With the largest five disasters excluded, the number of fatal incidents follows a log-normal distribution across VEI, with a mode of VEI 3. The number of fatalities is also log-normally distributed, but skewed towards larger magnitudes with a mode of VEI 4. Non-eruptive incidents and those with unknown VEI account for over 15% of all fatal incidents, and in combination they have caused 6,456 of the 278,880 total recorded fatalities (Figure 12a). We further explore this relationship by taking the ratio of the number of fatalities to the number of fatal incidents in each VEI cohort, with the largest five disasters again removed (Figure 12b); this procedure largely removes the effects of under-recording and any potential bias introduced by the largest disasters. The average number of fatalities per fatal incident is increasing with VEI, from VEI 0 incidents which cause an average of 49 fatalities, to VEI 6 incidents which cause an average of 1,906. The likelihood of an event causing fatalities is positively correlated with VEI (Figure 12c). Whilst the probability of a VEI 0, VEI 1, or VEI 2 eruption causing fatalities is well below 10%, eruptions of VEI 4 or greater have caused fatalities more often than not. All recorded VEI 6 eruptions have caused fatalities.

Figure 12
figure 12

a) Distribution of fatalities and fatal incidents across VEI levels; b) Average number of fatalities per fatal incident across VEI levels; c) Percentage of all events (fatal and non-fatal) of given VEI to have caused fatalities. The largest five disasters have been removed.

We consider the eruptions of Unzen (1792), Tambora (1815), Krakatau (1883), Pelée (1902), and Nevado del Ruiz (1985) separately. The two largest (in terms of fatalities) of these incidents, the eruption of Tambora (60,000 fatalities) and that of Krakatau (36,417 fatalities), were also the highest VEI (VEI 7 and VEI 6 respectively), and thus fit the overall relationship shown by the other 528 incidents. Figure 12b indicates that relatively few fatalities are caused by eruptions of VEI 3 and below. However, the incidents at Unzen and Nevado del Ruiz were both VEI 3 or below; the 1902 VEI 4 eruption of Pelée also caused more fatalities than would be predicted by VEI alone.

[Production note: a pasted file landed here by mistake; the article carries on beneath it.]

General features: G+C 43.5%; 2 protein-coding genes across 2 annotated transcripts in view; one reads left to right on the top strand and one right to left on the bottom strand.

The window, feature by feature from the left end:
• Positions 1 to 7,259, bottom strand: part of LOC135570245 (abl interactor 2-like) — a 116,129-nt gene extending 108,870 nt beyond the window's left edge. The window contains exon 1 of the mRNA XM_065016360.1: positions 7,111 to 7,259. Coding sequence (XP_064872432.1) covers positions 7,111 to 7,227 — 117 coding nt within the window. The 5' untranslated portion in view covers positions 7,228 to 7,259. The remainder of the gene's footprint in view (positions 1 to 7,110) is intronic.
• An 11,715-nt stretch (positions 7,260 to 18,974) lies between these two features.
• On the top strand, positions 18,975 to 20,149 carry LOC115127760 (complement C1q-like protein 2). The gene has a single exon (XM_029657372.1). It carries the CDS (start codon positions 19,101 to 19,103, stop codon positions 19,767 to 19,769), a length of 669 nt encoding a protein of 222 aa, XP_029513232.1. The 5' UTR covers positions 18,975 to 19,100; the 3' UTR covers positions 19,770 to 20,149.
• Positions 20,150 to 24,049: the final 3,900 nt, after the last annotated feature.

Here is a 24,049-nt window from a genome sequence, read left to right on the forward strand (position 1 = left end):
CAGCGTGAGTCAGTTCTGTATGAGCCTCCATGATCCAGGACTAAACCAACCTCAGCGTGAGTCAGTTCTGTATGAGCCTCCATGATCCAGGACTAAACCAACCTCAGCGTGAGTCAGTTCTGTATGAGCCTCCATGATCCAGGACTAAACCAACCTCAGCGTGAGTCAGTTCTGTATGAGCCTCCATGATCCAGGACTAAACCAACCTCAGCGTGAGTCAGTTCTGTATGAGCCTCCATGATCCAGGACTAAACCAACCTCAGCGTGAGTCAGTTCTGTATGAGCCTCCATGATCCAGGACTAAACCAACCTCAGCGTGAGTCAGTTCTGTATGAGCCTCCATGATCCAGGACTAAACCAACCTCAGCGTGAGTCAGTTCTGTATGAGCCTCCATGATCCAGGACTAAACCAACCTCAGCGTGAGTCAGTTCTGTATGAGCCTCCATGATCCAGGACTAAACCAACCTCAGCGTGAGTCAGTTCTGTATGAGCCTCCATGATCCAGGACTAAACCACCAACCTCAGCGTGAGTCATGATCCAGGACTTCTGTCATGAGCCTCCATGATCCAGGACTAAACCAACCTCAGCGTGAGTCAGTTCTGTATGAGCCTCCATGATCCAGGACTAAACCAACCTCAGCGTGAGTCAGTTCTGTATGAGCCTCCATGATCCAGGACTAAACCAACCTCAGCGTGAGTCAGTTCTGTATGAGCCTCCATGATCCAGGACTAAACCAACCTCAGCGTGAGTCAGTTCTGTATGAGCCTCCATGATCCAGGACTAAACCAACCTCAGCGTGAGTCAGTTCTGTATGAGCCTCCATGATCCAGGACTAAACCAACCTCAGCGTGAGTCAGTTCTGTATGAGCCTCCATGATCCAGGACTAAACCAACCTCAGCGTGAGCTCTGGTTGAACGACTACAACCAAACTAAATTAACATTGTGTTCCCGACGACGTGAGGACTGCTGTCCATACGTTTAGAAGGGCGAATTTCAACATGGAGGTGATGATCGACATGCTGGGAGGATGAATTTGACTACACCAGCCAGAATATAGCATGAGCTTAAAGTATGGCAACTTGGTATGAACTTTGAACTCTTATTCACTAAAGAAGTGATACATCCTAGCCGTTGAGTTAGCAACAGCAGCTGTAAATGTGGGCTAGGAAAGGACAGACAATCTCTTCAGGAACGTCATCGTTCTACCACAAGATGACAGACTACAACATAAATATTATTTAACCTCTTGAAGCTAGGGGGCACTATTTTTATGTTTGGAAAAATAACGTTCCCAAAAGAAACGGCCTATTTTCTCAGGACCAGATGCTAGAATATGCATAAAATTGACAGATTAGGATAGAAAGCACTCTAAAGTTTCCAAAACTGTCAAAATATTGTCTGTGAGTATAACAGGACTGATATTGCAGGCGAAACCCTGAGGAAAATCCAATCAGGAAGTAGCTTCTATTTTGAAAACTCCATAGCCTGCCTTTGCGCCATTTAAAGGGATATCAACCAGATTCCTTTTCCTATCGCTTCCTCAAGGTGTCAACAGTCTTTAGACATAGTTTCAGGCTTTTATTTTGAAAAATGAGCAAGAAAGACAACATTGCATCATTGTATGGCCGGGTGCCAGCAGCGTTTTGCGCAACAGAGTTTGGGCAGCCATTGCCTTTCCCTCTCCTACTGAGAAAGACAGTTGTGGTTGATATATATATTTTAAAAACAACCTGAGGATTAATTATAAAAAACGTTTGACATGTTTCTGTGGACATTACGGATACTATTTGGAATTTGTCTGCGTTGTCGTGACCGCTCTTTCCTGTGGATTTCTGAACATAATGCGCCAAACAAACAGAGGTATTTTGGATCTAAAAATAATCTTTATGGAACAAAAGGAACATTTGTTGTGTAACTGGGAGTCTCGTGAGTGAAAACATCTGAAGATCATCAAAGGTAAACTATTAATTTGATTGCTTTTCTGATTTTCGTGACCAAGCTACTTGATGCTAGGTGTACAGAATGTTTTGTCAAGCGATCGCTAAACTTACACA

Taken as a whole, the data show that VEI is, in general, a good indicator of number of fatalities. However, closer examination of the fatalities record shows that there are some high VEI eruptions producing very destructive hazards that have caused very small numbers of fatalities, and vice versa; for these incidents, eruption magnitude (VEI) is not the dominant control on fatality counts, as previously noted by Blong (1988). Examples include the 1792 eruption of Unzen (VEI 2, 14,524 fatalities) and the 1912 eruption of Novarupta, Alaska (VEI 6, 2 fatalities). These two examples are easily explained; in the case of Unzen, the cause of fatalities was a tsunami related to the collapse of an old dome and thus unrelated to explosive magnitude, and at Novarupta there were very low numbers of people living in the region. We note that some high fatality eruptions are related to hazards such as lahars and tsunamis, which are not well correlated with VEI; this is discussed further below.

Analyses related to the spatial distribution of fatalities

Results relating to eruption size and style can only partially explain the variation in fatality figures seen across the database; we thus examine aspects of human exposure and vulnerability as alternative controls on numbers of fatalities. Some regions of the world appear more prone to fatalities than others (Figure 6). We explore these regional differences using the volcanic regional divisions used by IAVCEI (1951–1975) and adopted by the SI (Table 2). We have modified some of the region names in the figures and text for brevity and to focus on countries with volcanic fatalities.

Indonesia, South America, West Indies, Japan, and Mexico and Central America dominate the regional distribution of fatalities when all fatal incidents are included, as eight of the largest ten disasters are located within these regions. Fatalities in Indonesia account for almost half of all deaths from volcanic incidents, with four times more fatalities than the region with the second highest fatality count, South America (Figure 13). In Figure 14, where the largest ten disasters are removed, 38% of all fatalities still occur in Indonesia.

Figure 13
figure 13

Regional distribution of fatalities, for all fatal incidents. Note that regions are composed only of the 38 countries in which fatalities have been recorded (see Table 2).